If the return of Hard Quiz tells us anything it’s that the ABC doesn’t learn from it mistakes, it just doubles down on them. How else to explain a show which in its third season still suffers from the same basic problems that we pointed out ages ago:
And at a time when hot topics of public debate include bullying and safe spaces, this seems like a show out of time. All of which makes the fact that the studio audience greets every lame gag and pre-scripted insult with raucous guffaws and cheers rather interesting. Is there a large and receptive audience out there who like general knowledge but also like to see smart people ridiculed? Or do the producers just find a bunch of people willing to spend an hour or so in a TV studio and get them roaring drunk beforehand?
Not that some of the show didn’t deserve a warm reaction. Interviewing Evelyn from Melbourne, who became interested in her expert subject, Audrey Hepburn, after watching Breakfast at Tiffany’s with her Mum, Gleeson asked “What do you like most about it? The casual racism?” (referring to Mickey Rooney’s yellowface work as Mr Yunioshi).
“Ah, no.” Evelyn laughs. “The costumes”.
“Mickey Rooney’s costume?” enquires Gleeson. “The buck teeth, the squinty eyes…”
“It’s a bit awful…” says Evelyn.
“It is a bit awkward” Gleeson agrees “I mean Chris Lilley could get away with it, but not comedians who aren’t racist.”
Ouch. (And if you needed evidence that Lilley’s career is fucked, take the fact that other comedians are willing to go on TV and slag him off as it.)
Anyway, back to those audience reactions… When it’s time for Gleeson to interview Leon from Brisbane, whose expert subject is Vintage Australian Washing Machines, the audience really lose their minds. Shocked gasps and titters are heard when Gleeson reveals the subject, then an even stronger reaction when Leon reveals he owns 67 of the devices. Now, 67 is a lot of vintage washing machines to own, but who’s Leon harming by doing so. Seriously?
Overall, we’re a bit baffled about who Hard Quiz is actually for. People who like quizzes would surely prefer the Paul McDermott-hosted quiz Think Tank, which, while tedious, contains questions on a wide range of topics uninterrupted by the comedy of punching down and an audience who probably needs medical assistance. As for people who like comedy, the ABC alone is currently airing a range of comedy programs – Tonightly, Mad As Hell, Squinters, Sammy J’s Thursday night satire sketch – many of which are funny. So why bother with Hard Quiz?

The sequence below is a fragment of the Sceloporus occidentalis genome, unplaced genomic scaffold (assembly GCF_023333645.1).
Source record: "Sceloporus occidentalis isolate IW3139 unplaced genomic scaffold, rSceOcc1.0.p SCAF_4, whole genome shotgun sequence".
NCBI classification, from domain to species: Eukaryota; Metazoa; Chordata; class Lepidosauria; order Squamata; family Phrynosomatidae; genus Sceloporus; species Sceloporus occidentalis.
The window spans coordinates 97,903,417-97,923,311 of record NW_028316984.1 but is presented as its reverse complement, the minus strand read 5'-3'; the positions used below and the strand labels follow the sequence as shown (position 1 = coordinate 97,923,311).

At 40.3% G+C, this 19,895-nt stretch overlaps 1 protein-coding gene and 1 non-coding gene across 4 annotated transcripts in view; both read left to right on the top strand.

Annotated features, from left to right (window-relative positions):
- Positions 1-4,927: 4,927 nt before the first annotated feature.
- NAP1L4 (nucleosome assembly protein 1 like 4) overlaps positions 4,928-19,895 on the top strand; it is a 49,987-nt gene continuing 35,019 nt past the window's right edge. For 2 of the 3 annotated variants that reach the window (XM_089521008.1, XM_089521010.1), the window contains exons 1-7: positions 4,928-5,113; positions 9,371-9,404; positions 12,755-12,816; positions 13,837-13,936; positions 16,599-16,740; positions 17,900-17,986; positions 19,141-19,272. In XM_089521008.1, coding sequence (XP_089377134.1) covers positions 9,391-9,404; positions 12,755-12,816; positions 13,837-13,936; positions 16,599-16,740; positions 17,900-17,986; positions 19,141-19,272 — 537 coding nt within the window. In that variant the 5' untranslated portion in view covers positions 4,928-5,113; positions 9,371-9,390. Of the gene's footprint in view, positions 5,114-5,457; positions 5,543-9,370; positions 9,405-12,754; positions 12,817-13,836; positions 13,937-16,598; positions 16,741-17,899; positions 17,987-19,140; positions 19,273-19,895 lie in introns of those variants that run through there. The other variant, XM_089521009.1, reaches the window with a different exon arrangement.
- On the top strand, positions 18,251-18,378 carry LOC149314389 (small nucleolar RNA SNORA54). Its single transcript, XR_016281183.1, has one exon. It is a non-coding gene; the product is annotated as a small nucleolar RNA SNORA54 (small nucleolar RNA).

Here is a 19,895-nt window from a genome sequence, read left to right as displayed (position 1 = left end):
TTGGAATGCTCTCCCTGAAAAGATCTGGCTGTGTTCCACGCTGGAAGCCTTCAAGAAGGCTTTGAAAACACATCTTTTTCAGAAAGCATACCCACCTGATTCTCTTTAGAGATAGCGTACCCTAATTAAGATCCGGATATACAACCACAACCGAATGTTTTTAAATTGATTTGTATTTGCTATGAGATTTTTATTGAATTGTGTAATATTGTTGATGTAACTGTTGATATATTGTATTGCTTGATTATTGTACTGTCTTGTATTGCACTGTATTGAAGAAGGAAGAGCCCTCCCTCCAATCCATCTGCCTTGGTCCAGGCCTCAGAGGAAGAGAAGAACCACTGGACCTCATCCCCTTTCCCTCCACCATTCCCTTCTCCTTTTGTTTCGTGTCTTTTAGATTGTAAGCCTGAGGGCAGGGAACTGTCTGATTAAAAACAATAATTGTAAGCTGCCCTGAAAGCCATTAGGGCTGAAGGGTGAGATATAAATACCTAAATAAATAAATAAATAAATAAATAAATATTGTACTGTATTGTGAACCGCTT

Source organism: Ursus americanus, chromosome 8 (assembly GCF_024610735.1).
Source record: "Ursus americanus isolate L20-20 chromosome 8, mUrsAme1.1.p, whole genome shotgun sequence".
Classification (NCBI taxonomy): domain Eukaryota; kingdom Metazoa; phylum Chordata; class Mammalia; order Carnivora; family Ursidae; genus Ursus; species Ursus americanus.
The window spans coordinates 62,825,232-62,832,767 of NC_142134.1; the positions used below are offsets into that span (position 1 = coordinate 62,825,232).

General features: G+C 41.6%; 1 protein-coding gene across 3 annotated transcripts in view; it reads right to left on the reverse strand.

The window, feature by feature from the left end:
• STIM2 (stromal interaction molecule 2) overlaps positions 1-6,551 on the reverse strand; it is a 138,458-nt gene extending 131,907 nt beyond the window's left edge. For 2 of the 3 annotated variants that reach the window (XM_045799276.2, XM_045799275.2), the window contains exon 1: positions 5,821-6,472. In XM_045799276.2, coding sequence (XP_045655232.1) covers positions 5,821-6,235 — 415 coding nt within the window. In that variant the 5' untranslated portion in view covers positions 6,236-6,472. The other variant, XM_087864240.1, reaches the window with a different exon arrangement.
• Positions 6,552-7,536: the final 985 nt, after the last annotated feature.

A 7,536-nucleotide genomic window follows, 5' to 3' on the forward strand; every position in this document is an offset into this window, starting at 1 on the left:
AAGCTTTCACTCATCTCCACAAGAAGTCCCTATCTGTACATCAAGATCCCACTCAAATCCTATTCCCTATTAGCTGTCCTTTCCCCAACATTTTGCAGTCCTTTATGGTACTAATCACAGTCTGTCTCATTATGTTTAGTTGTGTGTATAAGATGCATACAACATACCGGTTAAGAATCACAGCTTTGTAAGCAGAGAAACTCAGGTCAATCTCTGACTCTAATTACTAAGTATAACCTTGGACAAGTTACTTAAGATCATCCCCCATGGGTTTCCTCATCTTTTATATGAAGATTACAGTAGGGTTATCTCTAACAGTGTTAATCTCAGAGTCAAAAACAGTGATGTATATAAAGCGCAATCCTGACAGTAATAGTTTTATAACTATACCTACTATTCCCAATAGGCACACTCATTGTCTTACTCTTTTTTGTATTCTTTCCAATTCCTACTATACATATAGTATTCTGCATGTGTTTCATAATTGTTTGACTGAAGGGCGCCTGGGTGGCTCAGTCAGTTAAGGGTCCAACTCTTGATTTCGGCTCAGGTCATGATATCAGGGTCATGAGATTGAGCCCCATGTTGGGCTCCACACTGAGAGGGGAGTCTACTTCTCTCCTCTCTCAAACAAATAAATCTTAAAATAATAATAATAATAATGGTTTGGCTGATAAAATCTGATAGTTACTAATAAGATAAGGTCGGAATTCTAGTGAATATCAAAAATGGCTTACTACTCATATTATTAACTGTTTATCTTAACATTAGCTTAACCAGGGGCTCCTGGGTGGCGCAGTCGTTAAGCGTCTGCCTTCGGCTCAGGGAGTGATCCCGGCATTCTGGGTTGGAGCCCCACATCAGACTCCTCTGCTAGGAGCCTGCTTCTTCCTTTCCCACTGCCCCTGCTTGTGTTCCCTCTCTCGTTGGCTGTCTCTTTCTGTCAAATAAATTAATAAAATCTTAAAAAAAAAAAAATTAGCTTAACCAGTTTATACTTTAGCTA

Remember when we used to slag off other critics for lazily praising clearly substandard Australian comedy? Yeah, it’s been a while. But thanks to the local newsagent mistakenly throwing a copy of Saturday’s Fairfax rag over one of the team’s front fence, it’s back!
Among the many truisms of television is that the best results often come from relatively unambitious ideas.
The new ABC comedy Squinters (Wednesdays, ABC1, 9pm) might seem at first glance to be a reasonably unobtrusive piece of work, a sort of collation of vignettes glimpsing into the vehicles crammed on a long commute across Sydney; the name drawn from the fact that at some point most must squint into the afternoon sun. But while the story framework of Squinters may be relatively simple – the sexual, social and professional minutiae of the lives of the occupants of the various cars we visit – the results are stunning.
Well, we can’t really argue with “stunning”. And to be fair, starting off a review of Squinters by basically saying “the best television is the stuff that doesn’t aim high” does give us a pretty good guide to where this is heading. But then we get to the bit that made us do a surprisingly professional spit-take:
This is unequivocally one of the funniest comedies of the year.
1): It’s Squinters.
2): It’s February.
Look, when it comes to Australian television comedy often we too feel like just calling it and going home. But to come out and say the very first new Australian scripted sitcom of the year is also the funniest of the year really does feel like a television critic saying “ok, there, that’s the best, now leave me the fuck alone and stop making me watch this shit.”